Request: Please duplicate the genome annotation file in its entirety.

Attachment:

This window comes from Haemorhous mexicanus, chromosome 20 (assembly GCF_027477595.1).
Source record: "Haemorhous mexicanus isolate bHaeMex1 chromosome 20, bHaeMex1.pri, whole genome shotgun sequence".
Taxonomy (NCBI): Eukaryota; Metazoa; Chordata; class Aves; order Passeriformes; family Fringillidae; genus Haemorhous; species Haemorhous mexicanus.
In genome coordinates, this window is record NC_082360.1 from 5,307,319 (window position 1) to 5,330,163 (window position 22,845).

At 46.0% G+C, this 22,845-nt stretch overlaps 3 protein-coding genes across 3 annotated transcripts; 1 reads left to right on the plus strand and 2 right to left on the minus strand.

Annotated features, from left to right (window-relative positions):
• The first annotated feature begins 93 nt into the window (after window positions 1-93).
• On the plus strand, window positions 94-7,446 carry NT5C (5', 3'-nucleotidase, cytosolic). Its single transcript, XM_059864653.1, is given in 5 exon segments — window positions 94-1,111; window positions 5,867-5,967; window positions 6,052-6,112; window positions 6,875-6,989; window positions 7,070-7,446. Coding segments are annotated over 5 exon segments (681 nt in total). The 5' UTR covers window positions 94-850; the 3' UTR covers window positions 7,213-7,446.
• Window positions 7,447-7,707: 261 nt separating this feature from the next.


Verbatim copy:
This window comes from Haemorhous mexicanus, chromosome 20 (assembly GCF_027477595.1).
Source record: "Haemorhous mexicanus isolate bHaeMex1 chromosome 20, bHaeMex1.pri, whole genome shotgun sequence".
Taxonomy (NCBI): Eukaryota; Metazoa; Chordata; class Aves; order Passeriformes; family Fringillidae; genus Haemorhous; species Haemorhous mexicanus.
In genome coordinates, this window is record NC_082360.1 from 5,307,319 (window position 1) to 5,330,163 (window position 22,845).

At 46.0% G+C, this 22,845-nt stretch overlaps 3 protein-coding genes across 3 annotated transcripts; 1 reads left to right on the plus strand and 2 right to left on the minus strand.

Annotated features, from left to right (window-relative positions):
• The first annotated feature begins 93 nt into the window (after window positions 1-93).
• On the plus strand, window positions 94-7,446 carry NT5C (5', 3'-nucleotidase, cytosolic). Its single transcript, XM_059864653.1, is given in 5 exon segments — window positions 94-1,111; window positions 5,867-5,967; window positions 6,052-6,112; window positions 6,875-6,989; window positions 7,070-7,446. Coding segments are annotated over 5 exon segments (681 nt in total). The 5' UTR covers window positions 94-850; the 3' UTR covers window positions 7,213-7,446.
• Window positions 7,447-7,707: 261 nt separating this feature from the next.